That response earned him loud boos and criticism from many of those sympathetic to Black Lives Matter. MoveOn.org’s executive director, Anna Galland, said in a statement after the town hall that “the implication that solutions to economic inequality will take care of racism represents a fundamental misunderstanding of how race operates in our country.”

That is troubling news for Sanders, whose campaign is built around the premise that the majority of Americans agree that the central political question in the U.S. is how to remedy the widening gap between the rich and everyone else.

He told The New York Times earlier this month that he believes working people of all backgrounds and ideological persuasions “are profoundly disgusted with the state of the economy and the fact that the middle class is being destroyed and income going to the top 1 percent.”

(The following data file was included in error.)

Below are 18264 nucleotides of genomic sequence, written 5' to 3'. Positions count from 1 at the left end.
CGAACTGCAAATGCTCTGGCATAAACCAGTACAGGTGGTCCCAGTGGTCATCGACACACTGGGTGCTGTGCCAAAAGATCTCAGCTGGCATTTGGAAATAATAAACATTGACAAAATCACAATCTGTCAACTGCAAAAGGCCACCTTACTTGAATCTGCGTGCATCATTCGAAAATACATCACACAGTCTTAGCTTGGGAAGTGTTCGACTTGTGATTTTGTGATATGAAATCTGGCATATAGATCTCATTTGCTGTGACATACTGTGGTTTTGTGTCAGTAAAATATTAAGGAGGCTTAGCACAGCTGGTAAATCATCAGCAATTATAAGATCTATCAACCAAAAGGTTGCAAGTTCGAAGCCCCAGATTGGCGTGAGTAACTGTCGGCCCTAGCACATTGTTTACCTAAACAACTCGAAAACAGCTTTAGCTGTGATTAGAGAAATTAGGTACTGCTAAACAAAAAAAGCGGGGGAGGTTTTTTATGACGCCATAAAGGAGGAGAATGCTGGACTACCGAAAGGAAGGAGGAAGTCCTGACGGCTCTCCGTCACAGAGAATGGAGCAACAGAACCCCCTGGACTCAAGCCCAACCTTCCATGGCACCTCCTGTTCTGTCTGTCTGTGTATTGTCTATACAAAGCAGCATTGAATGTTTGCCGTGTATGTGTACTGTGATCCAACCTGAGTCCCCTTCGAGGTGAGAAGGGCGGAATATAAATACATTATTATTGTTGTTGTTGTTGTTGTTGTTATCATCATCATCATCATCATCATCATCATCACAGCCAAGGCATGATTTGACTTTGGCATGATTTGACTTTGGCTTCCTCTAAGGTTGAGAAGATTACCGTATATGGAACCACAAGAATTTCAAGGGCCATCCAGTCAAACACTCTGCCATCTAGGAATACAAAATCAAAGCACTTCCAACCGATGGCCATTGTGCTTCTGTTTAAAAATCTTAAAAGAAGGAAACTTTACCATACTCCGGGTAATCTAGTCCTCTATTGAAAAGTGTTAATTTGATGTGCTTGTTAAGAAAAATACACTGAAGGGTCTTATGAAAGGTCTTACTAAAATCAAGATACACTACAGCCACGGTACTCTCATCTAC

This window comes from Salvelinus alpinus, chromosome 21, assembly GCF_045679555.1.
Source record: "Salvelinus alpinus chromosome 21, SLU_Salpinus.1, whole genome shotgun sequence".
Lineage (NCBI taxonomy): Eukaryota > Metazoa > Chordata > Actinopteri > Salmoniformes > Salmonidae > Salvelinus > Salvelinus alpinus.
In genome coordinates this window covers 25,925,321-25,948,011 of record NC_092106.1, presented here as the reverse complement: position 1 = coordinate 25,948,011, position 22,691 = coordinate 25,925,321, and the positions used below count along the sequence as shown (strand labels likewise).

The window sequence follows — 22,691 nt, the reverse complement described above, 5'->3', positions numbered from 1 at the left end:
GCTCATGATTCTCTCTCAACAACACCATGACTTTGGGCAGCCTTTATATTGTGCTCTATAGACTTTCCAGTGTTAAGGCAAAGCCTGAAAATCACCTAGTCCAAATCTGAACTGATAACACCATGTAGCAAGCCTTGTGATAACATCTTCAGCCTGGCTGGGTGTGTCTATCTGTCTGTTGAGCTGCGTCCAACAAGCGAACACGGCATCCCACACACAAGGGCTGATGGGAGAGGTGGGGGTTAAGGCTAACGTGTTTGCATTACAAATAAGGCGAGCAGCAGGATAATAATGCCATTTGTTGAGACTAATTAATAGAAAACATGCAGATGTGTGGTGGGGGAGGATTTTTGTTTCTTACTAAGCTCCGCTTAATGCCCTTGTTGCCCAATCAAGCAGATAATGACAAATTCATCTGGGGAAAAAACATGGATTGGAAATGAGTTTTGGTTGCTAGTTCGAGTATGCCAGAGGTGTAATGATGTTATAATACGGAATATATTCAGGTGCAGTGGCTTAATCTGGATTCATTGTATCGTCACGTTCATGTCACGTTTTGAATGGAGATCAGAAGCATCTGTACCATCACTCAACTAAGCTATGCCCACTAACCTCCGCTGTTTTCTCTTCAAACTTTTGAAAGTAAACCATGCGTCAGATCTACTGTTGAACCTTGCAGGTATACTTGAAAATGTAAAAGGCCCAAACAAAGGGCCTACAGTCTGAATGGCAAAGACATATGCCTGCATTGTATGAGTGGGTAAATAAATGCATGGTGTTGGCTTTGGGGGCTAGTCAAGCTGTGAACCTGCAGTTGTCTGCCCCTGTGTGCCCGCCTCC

He is calculating that he can win white and nonwhite working-class voters by focusing narrowly on economic issues and only footnoting racial justice concerns. In other words, Sanders is running for president as a social democrat and gambling that the conditions for building social democracy exist in the United States. His experience at Netroots Nation shows why such a gambit is a long shot.

Sanders, a democratic socialist, has long identified himself with the politics of European social democratic parties, particularly those in the Nordic states. Last year he told Fox News that the U.S. has “a lot to learn from democratic socialist governments that have existed in countries like Denmark, Sweden, Finland [and] Norway, where all people have health care as a right, where higher education is free, where they have a strong child care program [and] where they don’t have the massive type of wealth and income inequality that we have in the United States of America.”